Nearly five years ago we brought you the story of a little town an hour south of the Oregon border that was doing battle with a big timber company over who owned the rights to a pristine spring that gurgles in the shadows of Mount Shasta, the majestic snow-capped dormant volcano.
After $1.5 million in legal fees and countless hours of argument and activism, the City Council of that town, Weed, Calif., recently approved a deal securing use of the water in perpetuity. It was a David-over-Goliath victory for Weed, population 2,700. And it was an especially sweet moment for a small group of residents whose political views ran the gamut from left to right but who put aside those differences in their collective fight to win back what was in their view the town’s rightful ownership of spring water that has been piped into homes in Weed for more than a century.
“It was a long, grinding campaign,” said Bruce Shoemaker, one of the residents who helped found Water for Citizens of Weed, CA, the group that fought to regain the city’s rights to the spring.
“We did not have a tradition of community activism until this came along. And there were a lot of odds against this little town going up against big corporate behemoths,” Mr. Shoemaker said.
“This never would have happened had people not stood up.”
The costs of the battle, in both money and time, are a reminder of how precious and contested water can be in California, a timely parable for a state now slipping back into drought.
The city’s $1.5 million in legal fees are the equivalent of more than $500 per resident in a city where median household income is $31,000, according to the city manager, Jim Rundel, who helped put together the water deal. California’s median household income, at $75,000, is more than double the town’s.
The legal battle also took its toll on the residents who got involved. In 2017, after residents lodged a complaint to state agencies claiming the city’s right to the water, the timber company that claimed rights to the spring, Roseburg Forest Products, sued the city, Water for Citizens of Weed and its nine members individually.
With the help of pro bono lawyers, the residents argued that Roseburg’s suit was an intimidation tactic, a strategic lawsuit against public participation, or SLAPP suit. A judge ruled in favor of the residents, and an appeal by the timber company was ultimately dropped.
A separate eminent domain lawsuit by the city was underway when the water deal emerged.
The deal is a three-way agreement between the city, Roseburg and Crystal Geyser Roxane, a company that bottles mineral water from the spring. Crystal Geyser agreed to buy the rights to the spring from Roseburg and then sell partial rights to the city for $1.2 million.
Mr. Shoemaker concedes that residents would have preferred free access to the water — for decades the city was paying a symbolic $1 a year for the water before Roseburg made its demands in 2016 that set off the cascade of legal wrangling.
“Life is compromise sometimes,” Mr. Shoemaker said. “It’s not a perfect victory, but it’s still a victory.”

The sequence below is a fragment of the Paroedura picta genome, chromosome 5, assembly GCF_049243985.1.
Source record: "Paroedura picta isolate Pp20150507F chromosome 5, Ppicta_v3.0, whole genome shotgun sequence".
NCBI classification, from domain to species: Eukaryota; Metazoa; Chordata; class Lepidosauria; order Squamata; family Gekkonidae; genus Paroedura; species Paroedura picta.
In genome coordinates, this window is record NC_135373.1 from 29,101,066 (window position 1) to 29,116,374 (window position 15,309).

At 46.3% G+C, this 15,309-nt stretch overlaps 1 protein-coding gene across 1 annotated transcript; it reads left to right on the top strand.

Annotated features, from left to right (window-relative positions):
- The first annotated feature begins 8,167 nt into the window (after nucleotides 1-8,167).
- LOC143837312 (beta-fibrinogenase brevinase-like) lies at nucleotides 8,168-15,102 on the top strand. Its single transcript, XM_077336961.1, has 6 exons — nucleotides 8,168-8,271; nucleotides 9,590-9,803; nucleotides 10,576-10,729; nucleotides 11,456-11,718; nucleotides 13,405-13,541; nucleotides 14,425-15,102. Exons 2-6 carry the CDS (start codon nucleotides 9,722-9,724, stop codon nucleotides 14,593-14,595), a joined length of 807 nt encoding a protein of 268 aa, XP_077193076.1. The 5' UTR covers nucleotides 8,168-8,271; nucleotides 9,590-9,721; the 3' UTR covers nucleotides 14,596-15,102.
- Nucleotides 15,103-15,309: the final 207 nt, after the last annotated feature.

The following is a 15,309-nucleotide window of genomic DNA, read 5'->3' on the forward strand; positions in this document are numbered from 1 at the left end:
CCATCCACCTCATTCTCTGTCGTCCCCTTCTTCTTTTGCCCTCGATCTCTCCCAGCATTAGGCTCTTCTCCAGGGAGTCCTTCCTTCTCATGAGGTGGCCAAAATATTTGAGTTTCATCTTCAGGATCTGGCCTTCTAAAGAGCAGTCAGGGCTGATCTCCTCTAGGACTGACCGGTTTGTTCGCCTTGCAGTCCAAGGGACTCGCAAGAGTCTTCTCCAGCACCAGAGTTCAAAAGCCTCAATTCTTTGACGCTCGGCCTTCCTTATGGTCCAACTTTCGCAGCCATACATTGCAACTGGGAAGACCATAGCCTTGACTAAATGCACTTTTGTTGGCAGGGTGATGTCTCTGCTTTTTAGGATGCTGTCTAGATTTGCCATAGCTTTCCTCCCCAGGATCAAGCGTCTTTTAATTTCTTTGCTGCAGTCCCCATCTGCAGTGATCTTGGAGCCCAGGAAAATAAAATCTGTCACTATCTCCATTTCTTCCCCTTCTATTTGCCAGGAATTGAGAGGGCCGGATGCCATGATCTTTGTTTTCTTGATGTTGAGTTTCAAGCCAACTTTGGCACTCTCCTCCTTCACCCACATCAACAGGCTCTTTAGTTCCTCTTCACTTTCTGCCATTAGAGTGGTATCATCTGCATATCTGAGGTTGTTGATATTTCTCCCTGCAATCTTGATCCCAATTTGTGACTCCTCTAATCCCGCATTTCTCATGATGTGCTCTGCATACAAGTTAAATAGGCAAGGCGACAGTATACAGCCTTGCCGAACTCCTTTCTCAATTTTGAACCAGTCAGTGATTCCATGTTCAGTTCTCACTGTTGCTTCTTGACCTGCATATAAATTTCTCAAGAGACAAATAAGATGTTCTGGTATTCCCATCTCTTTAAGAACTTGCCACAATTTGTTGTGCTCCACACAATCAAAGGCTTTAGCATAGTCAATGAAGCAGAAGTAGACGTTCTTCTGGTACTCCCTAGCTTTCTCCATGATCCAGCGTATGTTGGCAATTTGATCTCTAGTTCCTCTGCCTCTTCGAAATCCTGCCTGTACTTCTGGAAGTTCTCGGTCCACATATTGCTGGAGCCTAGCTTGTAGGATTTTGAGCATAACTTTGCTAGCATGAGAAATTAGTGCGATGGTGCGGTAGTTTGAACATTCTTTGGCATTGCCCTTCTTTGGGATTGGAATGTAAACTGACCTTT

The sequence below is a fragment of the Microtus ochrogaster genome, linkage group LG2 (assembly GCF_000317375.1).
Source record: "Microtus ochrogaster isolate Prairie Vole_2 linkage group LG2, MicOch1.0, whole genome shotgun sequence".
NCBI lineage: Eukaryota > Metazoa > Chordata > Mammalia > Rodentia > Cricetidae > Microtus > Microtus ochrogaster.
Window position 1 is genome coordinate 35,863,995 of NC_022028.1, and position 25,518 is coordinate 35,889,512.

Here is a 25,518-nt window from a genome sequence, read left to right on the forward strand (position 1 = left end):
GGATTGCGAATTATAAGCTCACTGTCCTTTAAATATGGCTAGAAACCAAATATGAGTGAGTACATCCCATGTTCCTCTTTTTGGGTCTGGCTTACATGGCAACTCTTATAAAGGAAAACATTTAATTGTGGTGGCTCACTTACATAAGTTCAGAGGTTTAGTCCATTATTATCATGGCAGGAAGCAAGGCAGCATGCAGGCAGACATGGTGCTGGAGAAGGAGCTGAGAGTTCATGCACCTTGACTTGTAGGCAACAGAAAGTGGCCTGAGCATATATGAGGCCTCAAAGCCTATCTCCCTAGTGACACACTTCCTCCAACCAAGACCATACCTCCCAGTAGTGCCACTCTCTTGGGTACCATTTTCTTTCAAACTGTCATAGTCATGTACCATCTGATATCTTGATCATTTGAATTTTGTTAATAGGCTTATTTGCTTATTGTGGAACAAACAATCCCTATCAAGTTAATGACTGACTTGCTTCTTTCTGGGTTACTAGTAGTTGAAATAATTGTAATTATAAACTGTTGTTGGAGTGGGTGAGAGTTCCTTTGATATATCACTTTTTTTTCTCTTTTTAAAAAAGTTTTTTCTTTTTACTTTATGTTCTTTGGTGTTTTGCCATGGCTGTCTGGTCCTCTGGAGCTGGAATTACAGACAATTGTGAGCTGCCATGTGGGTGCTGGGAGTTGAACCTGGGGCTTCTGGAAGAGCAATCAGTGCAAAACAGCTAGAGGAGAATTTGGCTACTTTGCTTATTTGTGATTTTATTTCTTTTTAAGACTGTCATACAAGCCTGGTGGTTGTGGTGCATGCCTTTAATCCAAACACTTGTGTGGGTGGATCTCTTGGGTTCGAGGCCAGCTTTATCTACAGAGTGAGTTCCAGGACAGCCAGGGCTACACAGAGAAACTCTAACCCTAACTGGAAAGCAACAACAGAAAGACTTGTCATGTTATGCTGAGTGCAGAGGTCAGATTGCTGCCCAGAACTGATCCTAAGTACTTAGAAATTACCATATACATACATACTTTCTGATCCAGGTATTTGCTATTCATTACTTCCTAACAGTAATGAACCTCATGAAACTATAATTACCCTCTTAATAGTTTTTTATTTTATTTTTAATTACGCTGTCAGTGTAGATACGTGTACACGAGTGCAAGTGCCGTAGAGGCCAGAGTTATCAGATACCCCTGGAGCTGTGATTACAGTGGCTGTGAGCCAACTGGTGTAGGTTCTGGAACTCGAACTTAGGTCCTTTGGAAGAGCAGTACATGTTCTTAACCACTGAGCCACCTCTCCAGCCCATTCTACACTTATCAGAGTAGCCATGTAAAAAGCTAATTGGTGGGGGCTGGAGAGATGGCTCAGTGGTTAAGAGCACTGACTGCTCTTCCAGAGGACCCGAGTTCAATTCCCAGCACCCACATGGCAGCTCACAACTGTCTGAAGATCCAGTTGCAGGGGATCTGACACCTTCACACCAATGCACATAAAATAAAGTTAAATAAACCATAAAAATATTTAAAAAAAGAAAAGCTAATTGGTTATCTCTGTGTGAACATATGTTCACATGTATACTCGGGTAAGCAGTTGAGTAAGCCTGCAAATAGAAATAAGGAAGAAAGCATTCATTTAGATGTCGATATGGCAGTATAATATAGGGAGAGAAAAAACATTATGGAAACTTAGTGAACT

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Here’s what else to know today
On Kamala Harris’s first official visit to California as vice president, she promoted President Biden’s infrastructure plan, and toured a water-treatment facility with Gov. Gavin Newsom. [Los Angeles Times]
Walgreens had not been following guidelines from the Centers for Disease Control and Prevention on the spacing of Pfizer vaccine doses. But after complaints from customers, the pharmacy chain will do so. [New York Times]
A new virus variant that is thought to have been behind the surge of cases in India was detected in the Bay Area. It is believed to be the first time the variant has been detected in the U.S. [The Hill]
California is nearing four million vaccine doses administered in the state, a target that would allow the state to reopen more broadly. [Los Angeles Times]
As cases plummet, California could resume sporting events, concerts and other indoors entertainment performances in most counties beginning April 15. [Associated Press]
The Long Beach Convention Center will become a temporary facility to hold migrant children — the second in the state — later this week. The facility could hold up to 1,000 children. [Los Angeles Times]
California’s prison systems are scrambling to rehouse hundreds of transgender inmates who have requested housing transfers under a new law. [Los Angeles Times]
Uber may soon stop letting California drivers see ride destinations before picking up passengers and set their own pricing. The company said the moves have made the service unreliable as too many drivers were selecting the most lucrative rides. [San Francisco Chronicle]
A video captured off Dana Point in Orange County showed hundreds of dolphins swimming along the coast. [SFGate]
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Jill Cowan grew up in Orange County, graduated from U.C. Berkeley and has reported all over the state, including the Bay Area, Bakersfield and Los Angeles — but she always wants to see more. Follow along here or on Twitter.
California Today is edited by Julie Bloom, who grew up in Los Angeles and graduated from U.C. Berkeley.
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